A little after 7:00 p.m. Sheriff Freitag of the Freeborn County Sheriff’s Office posted, “We are in a blizzard warning and at 1930 (7:30 p.m.), I-90 will be closed at Alden for eastbound and westbound traffic. All traffic west of Alden will be closed and traffic east of Alden will remain open until further notice. County plows have been pulled and MN DOT plows are having a tough time keeping up. Visibility is greatly reduced. Tow trucks are not pulling vehicles out. Please don’t go out on the roads until after the weather has improved.”
Highway 169 south of Amboy, Highway 15 south of Fairmont and Highway 263 south of Welcome all closed around the same time due to whiteout conditions.
At 10:00 p.m. Governor Walz ended up declaring a Peacetime State of Emergency in Steele and Freeborn counties. Heavy snow and winds stranded motorists in the area, and the Minnesota National Guard was activated to assist with search and rescue operations. The armories in Albert Lea and Owatonna were opened to serve as shelters. Officials reported at 150 people sought shelter at the Owatonna Armory, while nearly 100 more stayed at the Albert Lea shelter. Others were reported to have been housed in shelters in the Trinity Lutheran Church in Owatanna, and at places in Ellendale and Blooming Prairie.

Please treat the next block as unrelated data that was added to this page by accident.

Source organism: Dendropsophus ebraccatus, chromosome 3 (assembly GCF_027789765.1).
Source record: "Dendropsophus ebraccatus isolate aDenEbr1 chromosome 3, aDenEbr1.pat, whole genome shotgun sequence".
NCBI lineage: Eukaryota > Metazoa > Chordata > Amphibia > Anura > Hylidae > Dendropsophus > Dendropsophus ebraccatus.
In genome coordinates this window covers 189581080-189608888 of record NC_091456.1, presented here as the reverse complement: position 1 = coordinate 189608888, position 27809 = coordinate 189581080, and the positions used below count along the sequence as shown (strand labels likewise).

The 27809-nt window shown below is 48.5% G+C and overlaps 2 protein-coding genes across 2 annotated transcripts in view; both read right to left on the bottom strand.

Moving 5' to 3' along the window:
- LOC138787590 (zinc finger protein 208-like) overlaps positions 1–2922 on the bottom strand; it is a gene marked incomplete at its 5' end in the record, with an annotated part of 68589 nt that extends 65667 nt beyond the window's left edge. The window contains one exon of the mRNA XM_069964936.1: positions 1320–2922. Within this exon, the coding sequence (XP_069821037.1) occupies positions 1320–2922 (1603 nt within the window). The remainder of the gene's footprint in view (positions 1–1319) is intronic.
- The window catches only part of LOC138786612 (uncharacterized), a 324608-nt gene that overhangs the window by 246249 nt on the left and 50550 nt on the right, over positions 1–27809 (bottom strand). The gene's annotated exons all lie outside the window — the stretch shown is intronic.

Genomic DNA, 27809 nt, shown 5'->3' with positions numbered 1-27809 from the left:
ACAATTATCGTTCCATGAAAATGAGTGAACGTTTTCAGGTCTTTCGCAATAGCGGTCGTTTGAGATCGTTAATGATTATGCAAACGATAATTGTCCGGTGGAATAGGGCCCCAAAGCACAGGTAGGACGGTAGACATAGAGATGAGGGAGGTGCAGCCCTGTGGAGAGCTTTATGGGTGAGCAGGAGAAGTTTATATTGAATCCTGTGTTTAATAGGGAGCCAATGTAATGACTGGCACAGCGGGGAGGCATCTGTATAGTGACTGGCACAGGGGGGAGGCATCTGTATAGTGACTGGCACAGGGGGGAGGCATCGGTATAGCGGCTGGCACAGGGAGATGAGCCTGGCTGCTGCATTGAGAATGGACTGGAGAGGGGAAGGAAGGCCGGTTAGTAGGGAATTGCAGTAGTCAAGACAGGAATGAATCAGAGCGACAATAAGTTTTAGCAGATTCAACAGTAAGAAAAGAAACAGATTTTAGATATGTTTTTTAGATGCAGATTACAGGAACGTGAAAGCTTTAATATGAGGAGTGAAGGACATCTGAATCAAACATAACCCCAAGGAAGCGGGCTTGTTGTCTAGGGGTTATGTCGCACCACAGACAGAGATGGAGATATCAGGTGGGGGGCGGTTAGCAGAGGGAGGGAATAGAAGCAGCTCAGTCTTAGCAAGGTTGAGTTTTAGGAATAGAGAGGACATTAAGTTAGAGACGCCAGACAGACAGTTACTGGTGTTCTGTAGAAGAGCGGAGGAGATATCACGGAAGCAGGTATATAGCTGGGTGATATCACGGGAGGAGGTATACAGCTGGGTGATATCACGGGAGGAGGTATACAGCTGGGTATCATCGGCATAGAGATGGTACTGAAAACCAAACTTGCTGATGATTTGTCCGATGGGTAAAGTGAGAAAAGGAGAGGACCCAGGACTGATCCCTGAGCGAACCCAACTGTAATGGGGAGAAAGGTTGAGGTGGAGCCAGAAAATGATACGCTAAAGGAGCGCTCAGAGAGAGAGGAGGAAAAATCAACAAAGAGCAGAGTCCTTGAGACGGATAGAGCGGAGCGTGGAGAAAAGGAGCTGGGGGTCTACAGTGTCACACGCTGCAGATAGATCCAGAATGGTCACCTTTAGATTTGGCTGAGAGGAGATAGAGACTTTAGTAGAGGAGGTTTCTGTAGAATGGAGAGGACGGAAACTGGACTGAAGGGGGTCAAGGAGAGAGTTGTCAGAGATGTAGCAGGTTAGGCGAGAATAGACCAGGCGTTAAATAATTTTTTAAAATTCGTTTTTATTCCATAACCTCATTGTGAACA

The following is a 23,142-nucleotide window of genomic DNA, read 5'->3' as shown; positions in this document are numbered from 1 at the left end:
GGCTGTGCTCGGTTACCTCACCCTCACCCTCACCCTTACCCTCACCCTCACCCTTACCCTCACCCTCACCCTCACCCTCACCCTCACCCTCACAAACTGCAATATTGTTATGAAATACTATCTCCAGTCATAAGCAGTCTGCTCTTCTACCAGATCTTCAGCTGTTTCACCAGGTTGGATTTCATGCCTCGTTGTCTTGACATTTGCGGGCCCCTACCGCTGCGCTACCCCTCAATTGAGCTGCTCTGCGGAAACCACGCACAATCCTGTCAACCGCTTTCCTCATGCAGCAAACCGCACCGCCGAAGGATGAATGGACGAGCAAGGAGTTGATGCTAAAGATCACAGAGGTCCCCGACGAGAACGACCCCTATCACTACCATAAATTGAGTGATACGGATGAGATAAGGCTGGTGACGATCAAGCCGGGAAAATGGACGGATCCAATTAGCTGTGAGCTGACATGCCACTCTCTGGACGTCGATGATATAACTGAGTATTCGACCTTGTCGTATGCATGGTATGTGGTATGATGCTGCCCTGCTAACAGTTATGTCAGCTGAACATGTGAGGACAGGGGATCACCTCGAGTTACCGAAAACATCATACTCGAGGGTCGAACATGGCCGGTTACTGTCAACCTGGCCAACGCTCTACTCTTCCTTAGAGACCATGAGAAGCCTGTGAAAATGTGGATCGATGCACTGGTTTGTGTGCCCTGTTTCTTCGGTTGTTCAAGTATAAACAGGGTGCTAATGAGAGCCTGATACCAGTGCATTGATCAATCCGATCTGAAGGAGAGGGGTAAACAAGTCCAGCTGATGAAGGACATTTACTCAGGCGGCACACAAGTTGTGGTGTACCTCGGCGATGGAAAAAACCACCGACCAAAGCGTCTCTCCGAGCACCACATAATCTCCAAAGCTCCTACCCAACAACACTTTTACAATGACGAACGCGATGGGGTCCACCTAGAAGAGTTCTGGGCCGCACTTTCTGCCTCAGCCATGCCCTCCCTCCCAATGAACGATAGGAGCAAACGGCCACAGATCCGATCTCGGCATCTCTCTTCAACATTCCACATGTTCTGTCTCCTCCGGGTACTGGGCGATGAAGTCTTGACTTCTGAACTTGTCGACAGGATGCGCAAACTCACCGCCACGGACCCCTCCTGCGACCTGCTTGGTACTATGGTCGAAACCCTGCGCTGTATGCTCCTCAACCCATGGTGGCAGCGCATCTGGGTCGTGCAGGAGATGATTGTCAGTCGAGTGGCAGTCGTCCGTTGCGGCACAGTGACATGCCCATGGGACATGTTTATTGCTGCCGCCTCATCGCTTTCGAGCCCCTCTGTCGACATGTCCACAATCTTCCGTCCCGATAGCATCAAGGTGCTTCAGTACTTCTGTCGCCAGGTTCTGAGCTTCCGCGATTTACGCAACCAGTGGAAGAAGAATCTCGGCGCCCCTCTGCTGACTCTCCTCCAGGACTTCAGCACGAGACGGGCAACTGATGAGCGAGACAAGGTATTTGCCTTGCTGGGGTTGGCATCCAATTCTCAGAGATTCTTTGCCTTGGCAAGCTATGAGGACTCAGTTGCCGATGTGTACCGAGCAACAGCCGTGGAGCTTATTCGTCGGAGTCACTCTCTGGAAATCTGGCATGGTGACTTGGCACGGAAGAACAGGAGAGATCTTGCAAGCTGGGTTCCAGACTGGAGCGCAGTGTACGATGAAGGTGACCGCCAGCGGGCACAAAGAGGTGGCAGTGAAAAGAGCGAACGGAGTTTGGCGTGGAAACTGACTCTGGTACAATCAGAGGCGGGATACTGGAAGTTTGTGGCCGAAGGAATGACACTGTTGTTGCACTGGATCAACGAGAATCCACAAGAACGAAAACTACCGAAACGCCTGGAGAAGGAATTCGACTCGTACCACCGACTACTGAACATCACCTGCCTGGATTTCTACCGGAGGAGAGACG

In Steele County the Minnesota National Guard rescued at least 20 drivers, and in Freeborn County another 68 people and a dog were rescued.
On Sunday morning the Sherburn Fire Department & Ambulance Service required the use of a state snow plow to get them first to Ceylon, then to the hospital in Fairmont and finally back to Sherburn again. By noon on Sunday the Martin County Sheriff’s Office posted that, “Due to the extreme blizzard conditions the county plows are being pulled from the roads. Absolutely no travel is being advised.”
Forty-five miuntes later the Olmsted County Sheriff’s Office declared a State of Emergency for Olmsted County and requested the use of the Minnesota National Guard in rescuing stranded motorist throughout the county.
ABC 5 Eyewitness News reported, “Many drivers were forced to leave their vehicles, which were swallowed up by the snow... Dozens of other drivers stayed warm at the Kwik Trip at Exit 45, off Interstate 35. A gas station employee told 5 EYEWITNESS NEWS there were 50 to 60 people waiting inside the store at one point.” https://kstp.com/news/this-is-insane-dozens-of-drivers-abandon-their-vehicles-during-whiteout-conditions/5257561/?cat=1
Abandoned vehicles only made the already poor conditions worse. The Minnesota Department of Transportation posted a photo on their Facebook page at 12:35 p.m. with the message, “This is what Minnesota Department of Transportation plow drivers are up against today. Stuck cars littered [the road] this morning. Plow drivers have to navigate around those cars and can’t clear that part of the road. This delays snow removal efforts and prevents them from doing their work safely and effectively.”